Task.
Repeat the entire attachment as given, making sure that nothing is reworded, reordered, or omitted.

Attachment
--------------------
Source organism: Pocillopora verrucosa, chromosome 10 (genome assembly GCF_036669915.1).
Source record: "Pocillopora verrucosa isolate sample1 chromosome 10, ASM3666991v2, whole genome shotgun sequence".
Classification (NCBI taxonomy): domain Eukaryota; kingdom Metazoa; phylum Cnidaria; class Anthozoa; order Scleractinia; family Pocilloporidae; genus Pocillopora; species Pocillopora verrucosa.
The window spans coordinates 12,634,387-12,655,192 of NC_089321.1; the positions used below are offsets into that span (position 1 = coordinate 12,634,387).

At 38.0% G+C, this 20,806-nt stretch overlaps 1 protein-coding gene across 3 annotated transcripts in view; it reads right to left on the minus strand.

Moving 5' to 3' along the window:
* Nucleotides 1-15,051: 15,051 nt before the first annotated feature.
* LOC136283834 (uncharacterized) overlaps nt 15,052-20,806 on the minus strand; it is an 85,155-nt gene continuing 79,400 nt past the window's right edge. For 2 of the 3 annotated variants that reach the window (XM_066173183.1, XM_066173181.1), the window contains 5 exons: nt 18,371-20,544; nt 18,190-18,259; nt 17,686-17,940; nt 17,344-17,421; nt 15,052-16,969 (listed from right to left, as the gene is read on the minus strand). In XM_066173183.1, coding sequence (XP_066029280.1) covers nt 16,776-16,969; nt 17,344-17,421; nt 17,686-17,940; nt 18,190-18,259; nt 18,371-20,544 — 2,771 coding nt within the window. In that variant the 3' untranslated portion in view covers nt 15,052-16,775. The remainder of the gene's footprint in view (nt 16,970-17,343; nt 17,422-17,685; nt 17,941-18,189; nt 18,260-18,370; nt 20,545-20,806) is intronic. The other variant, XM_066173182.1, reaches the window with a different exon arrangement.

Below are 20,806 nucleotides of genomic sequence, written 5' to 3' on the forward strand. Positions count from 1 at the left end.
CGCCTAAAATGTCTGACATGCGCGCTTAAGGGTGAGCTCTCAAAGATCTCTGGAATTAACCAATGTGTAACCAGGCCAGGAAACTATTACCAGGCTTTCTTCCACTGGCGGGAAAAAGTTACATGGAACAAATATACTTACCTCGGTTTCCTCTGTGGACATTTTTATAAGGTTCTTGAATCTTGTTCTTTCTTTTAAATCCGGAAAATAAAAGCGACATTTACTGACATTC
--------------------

Source organism: Pocillopora verrucosa, chromosome 10 (genome assembly GCF_036669915.1).
Source record: "Pocillopora verrucosa isolate sample1 chromosome 10, ASM3666991v2, whole genome shotgun sequence".
Classification (NCBI taxonomy): domain Eukaryota; kingdom Metazoa; phylum Cnidaria; class Anthozoa; order Scleractinia; family Pocilloporidae; genus Pocillopora; species Pocillopora verrucosa.
The window spans coordinates 12,634,387-12,655,192 of NC_089321.1; the positions used below are offsets into that span (position 1 = coordinate 12,634,387).

At 38.0% G+C, this 20,806-nt stretch overlaps 1 protein-coding gene across 3 annotated transcripts in view; it reads right to left on the minus strand.

Moving 5' to 3' along the window:
* Nucleotides 1-15,051: 15,051 nt before the first annotated feature.
* LOC136283834 (uncharacterized) overlaps nt 15,052-20,806 on the minus strand; it is an 85,155-nt gene continuing 79,400 nt past the window's right edge. For 2 of the 3 annotated variants that reach the window (XM_066173183.1, XM_066173181.1), the window contains 5 exons: nt 18,371-20,544; nt 18,190-18,259; nt 17,686-17,940; nt 17,344-17,421; nt 15,052-16,969 (listed from right to left, as the gene is read on the minus strand). In XM_066173183.1, coding sequence (XP_066029280.1) covers nt 16,776-16,969; nt 17,344-17,421; nt 17,686-17,940; nt 18,190-18,259; nt 18,371-20,544 — 2,771 coding nt within the window. In that variant the 3' untranslated portion in view covers nt 15,052-16,775. The remainder of the gene's footprint in view (nt 16,970-17,343; nt 17,422-17,685; nt 17,941-18,189; nt 18,260-18,370; nt 20,545-20,806) is intronic. The other variant, XM_066173182.1, reaches the window with a different exon arrangement.

Below are 20,806 nucleotides of genomic sequence, written 5' to 3' on the forward strand. Positions count from 1 at the left end.
CGCCTAAAATGTCTGACATGCGCGCTTAAGGGTGAGCTCTCAAAGATCTCTGGAATTAACCAATGTGTAACCAGGCCAGGAAACTATTACCAGGCTTTCTTCCACTGGCGGGAAAAAGTTACATGGAACAAATATACTTACCTCGGTTTCCTCTGTGGACATTTTTATAAGGTTCTTGAATCTTGTTCTTTCTTTTAAATCCGGAAAATAAAAGCGACATTTACTGACATTC